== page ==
Some studies have looked at the use of mesh without any fixation. Like the application of fibrin glue, this method is nontraumatic because it avoids all stapling problems. Ferzli et al report a 1.8% recurrence rate in patients in whom the prosthesis was not fixed.(1) Size of the prosthesis is an important factor. In our experience, fixation of a 14 x 13cm mesh ensures a better prosthesis stability, and consequently less dislocation and recurrence. The use of smaller stapled prostheses (11 x 6 cm) is associated with recurrence rates of up to 5%, while patients treated by TAPP with no mesh fixation have recurrence rates as low as 0.16%. Inadequate lateral fixation is one of the main causes of recurrence after both TAPP (36%) and ­total extraperitoneal (TEP) (22%). The reason for this is that most of the nerves run laterally where no staples can be applied. Gluing a large mesh on the triangles of disaster and pain is likely to stop the prosthesis from lifting and dislocating, thereby avoiding infero–medial and infero–lateral recurrence, as seen in 0.4% (3/715) of hernias treated in an earlier study of ours in which staples were used. Fibrin glue is reported to have haemostatic properties, thus reducing seroma and ­haematoma formation. In our study, the incidence of postoperative seromas was 2.5% (18/720), whereas the incidence reported in the literature varies from 3.8 to 10.5%. Tissucol is also cheaper than any other means of mesh fixation.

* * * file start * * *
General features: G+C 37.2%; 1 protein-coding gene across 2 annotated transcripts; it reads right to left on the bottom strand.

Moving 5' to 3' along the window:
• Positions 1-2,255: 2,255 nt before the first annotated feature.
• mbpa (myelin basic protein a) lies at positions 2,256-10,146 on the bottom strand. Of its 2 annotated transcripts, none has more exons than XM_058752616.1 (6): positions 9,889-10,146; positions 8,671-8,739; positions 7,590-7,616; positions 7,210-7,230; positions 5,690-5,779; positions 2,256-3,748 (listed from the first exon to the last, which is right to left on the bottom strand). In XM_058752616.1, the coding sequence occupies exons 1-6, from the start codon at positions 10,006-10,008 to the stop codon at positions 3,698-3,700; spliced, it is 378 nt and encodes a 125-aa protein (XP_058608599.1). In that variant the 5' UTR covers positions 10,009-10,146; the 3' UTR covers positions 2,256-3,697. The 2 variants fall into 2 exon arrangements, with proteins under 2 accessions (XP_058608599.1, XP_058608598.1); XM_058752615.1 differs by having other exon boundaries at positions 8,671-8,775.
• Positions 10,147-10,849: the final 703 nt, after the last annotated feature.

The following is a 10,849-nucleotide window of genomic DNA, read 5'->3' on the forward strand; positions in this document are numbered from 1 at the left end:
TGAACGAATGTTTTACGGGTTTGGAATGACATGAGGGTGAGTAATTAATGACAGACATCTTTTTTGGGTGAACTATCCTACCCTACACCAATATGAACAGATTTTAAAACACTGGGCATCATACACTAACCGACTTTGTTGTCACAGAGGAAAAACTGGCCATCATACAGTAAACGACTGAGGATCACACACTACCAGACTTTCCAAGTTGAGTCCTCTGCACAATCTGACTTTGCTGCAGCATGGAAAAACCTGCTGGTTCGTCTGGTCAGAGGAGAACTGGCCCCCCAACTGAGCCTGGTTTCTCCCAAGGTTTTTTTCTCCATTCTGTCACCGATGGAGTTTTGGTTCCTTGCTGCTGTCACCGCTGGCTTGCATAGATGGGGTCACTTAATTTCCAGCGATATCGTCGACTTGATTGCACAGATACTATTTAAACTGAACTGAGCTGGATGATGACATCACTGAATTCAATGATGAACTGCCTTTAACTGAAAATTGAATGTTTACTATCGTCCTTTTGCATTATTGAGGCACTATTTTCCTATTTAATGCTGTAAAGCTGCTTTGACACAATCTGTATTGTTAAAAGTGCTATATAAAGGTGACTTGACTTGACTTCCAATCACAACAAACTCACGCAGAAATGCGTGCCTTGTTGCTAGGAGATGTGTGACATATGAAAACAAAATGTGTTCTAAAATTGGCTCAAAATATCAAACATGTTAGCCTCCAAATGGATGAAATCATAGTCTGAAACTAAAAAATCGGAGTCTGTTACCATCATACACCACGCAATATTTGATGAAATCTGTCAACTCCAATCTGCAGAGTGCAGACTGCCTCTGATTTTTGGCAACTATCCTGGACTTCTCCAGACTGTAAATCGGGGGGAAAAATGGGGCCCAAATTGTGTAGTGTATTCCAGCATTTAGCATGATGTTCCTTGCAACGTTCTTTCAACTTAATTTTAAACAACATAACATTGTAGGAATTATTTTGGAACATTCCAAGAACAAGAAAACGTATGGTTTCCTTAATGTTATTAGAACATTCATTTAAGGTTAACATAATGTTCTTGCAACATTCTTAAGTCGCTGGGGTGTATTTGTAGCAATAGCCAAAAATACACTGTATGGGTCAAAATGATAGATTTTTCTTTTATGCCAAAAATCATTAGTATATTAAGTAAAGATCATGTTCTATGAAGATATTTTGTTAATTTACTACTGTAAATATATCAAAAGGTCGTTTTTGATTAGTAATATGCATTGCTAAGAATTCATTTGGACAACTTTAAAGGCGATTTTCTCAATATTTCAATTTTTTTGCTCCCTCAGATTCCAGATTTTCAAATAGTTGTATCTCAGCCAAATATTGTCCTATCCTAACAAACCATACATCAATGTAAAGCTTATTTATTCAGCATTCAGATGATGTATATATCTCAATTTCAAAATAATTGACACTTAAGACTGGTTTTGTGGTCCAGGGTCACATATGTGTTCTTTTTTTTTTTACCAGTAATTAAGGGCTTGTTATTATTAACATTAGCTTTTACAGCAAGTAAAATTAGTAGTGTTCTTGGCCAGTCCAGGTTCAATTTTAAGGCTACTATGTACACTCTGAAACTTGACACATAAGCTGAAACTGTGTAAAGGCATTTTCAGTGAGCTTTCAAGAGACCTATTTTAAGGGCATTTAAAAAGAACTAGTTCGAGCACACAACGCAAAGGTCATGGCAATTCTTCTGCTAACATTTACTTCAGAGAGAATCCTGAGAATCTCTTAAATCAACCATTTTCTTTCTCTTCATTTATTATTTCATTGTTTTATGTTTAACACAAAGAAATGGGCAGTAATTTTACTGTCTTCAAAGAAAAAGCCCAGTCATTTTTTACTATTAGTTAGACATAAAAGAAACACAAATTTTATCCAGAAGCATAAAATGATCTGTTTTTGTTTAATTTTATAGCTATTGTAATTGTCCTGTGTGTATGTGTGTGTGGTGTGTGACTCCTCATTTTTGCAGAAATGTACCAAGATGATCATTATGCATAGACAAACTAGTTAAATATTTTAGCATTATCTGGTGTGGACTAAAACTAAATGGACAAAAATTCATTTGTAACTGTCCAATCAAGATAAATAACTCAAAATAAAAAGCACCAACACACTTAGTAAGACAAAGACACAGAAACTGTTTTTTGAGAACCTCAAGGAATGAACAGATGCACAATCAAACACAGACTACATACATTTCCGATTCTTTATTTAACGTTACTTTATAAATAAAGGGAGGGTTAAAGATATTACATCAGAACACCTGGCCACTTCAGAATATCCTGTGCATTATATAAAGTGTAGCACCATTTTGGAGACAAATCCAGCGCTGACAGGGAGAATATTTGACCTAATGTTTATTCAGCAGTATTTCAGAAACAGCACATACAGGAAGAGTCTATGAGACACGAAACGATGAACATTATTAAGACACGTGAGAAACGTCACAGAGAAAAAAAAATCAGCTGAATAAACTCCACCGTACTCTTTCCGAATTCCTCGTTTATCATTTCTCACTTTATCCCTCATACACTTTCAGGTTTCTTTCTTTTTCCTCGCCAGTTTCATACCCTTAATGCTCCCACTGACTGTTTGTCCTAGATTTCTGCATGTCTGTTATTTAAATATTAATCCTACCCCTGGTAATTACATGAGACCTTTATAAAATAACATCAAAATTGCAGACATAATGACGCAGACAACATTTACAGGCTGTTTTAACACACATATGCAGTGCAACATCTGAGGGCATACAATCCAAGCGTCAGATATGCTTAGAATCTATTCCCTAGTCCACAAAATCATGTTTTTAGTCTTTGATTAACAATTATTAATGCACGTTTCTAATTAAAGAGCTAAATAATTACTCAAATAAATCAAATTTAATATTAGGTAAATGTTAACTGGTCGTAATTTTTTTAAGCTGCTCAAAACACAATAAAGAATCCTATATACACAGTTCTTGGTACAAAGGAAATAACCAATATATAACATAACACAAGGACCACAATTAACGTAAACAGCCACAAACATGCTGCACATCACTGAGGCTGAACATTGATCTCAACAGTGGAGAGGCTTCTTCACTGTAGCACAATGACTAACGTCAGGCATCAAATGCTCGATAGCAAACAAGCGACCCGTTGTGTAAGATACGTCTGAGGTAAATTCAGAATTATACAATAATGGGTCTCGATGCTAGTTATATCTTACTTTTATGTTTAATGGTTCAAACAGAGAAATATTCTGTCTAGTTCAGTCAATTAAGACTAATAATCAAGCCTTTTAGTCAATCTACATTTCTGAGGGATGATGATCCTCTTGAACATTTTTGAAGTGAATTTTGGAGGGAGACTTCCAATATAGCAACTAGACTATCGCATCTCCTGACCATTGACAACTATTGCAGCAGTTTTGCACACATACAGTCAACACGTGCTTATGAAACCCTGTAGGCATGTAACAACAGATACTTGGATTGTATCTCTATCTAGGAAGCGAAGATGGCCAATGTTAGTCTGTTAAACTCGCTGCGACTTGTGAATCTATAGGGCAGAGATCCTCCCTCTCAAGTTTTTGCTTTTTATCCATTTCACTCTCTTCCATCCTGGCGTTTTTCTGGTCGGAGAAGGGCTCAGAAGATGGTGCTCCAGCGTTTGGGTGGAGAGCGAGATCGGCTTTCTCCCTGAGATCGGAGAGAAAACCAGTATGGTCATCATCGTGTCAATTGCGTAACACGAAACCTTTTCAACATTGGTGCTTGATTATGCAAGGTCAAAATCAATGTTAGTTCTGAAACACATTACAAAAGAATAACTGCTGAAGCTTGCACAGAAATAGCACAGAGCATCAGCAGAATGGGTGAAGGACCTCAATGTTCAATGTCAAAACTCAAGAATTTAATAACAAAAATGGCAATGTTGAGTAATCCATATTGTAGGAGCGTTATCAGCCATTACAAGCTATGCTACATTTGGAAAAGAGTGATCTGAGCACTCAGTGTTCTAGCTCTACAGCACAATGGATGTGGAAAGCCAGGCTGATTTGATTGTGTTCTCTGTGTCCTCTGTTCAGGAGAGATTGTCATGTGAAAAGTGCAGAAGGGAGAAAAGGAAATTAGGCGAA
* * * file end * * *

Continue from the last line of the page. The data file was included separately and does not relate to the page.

Fibrin glue (Tissucol) is the preferred method of prosthesis fixation in TAPP operations. It ensures the same prosthetic stability as a mechanical device, but it is completely nontraumatic and avoids the problems that may arise with stapling.


  1. Ferzli GS, Frezza EE, Pecoraro AM, Ahern KD. Prospective randomized study of stapled versus unstapled mesh in a laparoscopic ­preperitoneal inguinal hernia repair. J Am Coll Surg 1999;188:461-5.